BIG PICTURE: These simulation models are early versions of four-workstation production lines. It’s possible to replace each (queue, server, random number generator) triple by a single GGkWorkstation library block, but this was declined to explicitly show the “single queueing node” structure of an infinite-capacity queue followed by a k-capacity server. This exercise was given in the second week of class, and the Simulation Data Inspector is used to make visualization as simple as possible. (1) is answered by visualizing the “avgTH” signal and reading the steady-state value. (2) is answered by visualizing the “WIP” signal, with an explanation such as “If the four-serial-workstation system is changed from a closed CONWIP configuration to an open random-arrivals configuration, for the same average throughput the WIP level has a fair amount of variability and occasionally spikes well above the closed system’s CONWIP level. It might appear that average WIP is also increasing, but Little’s Law implies that if average throughput and average cycle time remain unchanged, then so does average WIP.”

### Relative Placement of Workstations

Open the simulation model PennyFab_ClosedSystemCONWIP_RandomProcTimes.slx, which is of a closed system (the same entities keep recirculating) with random processing times. Configure the four workstations with exponentially-distributed service times with means [2, 5, 10, 3] and number of servers [1, 2, 6, 2]. Set the whole-system WIP to 25 and make the stop time sufficiently large to reach steady-state (10000 time units?).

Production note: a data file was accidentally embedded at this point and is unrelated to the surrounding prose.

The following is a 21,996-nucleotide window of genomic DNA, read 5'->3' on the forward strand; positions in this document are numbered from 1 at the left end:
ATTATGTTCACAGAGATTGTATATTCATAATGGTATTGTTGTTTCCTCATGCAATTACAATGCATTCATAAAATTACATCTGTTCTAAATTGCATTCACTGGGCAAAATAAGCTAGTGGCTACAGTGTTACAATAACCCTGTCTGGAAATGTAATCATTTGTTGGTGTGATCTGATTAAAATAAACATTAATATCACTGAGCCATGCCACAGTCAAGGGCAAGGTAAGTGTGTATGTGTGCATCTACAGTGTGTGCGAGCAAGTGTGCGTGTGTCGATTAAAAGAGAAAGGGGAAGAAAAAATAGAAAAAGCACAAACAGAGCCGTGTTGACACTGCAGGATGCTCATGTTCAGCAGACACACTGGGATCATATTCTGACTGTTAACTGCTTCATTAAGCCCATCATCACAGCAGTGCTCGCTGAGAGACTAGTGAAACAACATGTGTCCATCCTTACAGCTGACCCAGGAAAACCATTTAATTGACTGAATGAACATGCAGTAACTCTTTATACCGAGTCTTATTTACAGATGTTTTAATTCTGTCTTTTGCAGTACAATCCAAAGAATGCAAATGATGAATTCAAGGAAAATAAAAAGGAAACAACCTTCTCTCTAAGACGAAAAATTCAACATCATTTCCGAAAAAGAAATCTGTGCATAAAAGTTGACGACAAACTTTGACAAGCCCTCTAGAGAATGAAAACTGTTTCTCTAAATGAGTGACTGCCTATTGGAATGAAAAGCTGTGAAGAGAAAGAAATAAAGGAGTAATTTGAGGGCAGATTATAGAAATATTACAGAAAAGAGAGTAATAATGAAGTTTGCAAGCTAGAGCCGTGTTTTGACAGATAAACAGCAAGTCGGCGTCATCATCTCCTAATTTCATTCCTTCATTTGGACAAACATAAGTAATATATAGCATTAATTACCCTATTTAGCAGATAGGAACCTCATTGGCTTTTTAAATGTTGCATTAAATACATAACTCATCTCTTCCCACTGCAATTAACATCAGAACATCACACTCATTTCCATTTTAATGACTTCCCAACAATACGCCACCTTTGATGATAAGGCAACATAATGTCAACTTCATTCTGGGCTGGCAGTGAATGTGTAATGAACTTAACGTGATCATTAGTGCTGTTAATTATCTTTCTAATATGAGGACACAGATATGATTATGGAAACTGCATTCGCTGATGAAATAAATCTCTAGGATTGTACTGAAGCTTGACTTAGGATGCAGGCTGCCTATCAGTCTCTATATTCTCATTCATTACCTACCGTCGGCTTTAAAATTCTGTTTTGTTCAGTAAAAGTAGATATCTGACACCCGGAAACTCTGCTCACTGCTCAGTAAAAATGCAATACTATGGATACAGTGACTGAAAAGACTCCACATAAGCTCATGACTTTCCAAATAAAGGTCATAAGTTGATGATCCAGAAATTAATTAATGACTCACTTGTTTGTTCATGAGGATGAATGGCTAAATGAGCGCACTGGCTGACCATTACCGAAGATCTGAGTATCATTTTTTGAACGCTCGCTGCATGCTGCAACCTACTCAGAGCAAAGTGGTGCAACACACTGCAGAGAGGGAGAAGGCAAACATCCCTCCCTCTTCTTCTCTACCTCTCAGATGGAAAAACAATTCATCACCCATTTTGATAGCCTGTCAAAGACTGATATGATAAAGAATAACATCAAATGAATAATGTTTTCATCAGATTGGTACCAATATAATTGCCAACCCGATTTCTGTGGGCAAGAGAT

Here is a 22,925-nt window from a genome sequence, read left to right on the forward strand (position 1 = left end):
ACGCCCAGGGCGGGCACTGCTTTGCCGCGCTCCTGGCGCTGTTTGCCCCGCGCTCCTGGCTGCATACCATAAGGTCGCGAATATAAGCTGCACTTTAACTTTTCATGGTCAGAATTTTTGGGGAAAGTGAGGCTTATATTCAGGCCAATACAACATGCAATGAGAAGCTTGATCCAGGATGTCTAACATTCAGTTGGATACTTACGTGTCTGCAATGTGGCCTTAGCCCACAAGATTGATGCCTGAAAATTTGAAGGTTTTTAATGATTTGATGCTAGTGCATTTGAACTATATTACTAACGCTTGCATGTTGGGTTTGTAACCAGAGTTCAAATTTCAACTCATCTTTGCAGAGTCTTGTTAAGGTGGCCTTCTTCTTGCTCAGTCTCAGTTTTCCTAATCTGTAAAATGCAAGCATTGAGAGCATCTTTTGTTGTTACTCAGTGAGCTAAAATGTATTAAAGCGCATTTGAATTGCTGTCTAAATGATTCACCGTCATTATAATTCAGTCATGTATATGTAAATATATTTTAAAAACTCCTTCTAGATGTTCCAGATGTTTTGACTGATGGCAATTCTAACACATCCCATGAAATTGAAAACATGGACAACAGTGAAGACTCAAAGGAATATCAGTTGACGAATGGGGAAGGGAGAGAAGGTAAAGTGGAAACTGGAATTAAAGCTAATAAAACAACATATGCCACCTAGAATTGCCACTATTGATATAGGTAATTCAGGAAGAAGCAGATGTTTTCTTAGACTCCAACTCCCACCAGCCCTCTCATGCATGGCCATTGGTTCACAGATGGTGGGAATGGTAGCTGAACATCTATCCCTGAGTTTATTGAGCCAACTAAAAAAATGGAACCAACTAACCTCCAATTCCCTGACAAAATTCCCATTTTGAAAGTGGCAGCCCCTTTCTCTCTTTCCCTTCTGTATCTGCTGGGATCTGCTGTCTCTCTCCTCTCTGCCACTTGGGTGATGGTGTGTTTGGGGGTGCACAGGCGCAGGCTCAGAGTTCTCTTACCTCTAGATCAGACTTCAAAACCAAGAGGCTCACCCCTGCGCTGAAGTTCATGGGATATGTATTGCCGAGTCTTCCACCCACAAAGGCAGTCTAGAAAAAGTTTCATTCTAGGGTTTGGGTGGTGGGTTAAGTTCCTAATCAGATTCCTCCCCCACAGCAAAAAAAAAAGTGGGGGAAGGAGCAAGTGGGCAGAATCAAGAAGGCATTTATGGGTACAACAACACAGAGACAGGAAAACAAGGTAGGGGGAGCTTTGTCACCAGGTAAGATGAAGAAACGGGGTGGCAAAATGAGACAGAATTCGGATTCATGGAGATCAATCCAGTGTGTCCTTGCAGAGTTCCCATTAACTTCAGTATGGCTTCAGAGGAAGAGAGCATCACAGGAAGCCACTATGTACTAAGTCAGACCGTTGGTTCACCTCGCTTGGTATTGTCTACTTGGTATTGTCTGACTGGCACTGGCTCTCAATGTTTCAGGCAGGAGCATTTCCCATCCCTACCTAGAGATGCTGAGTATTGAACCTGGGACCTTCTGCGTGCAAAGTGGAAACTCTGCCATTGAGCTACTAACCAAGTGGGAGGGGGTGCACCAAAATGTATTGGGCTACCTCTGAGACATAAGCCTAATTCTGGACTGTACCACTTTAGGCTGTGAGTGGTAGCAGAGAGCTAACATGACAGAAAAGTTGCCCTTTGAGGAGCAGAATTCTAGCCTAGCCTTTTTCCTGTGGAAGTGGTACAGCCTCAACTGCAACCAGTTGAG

1. Run one replication, use the Simulation Data Inspector to visualize average TH and CT (copy & paste your figures below), and explain your results. Note that the bottleneck in this baseline scenario is the second workstation.

2. From the baseline, switch workstations one and two, e.g. configure the four workstations to have exponentially-distributed service times with means 5, 2, 10, and 3, and number of servers 2, 1, 6, and 2. Run one replication, use the Simulation Data Inspector to visualize TH and CT (copy & paste your figures below), and compare this scenario to the baseline.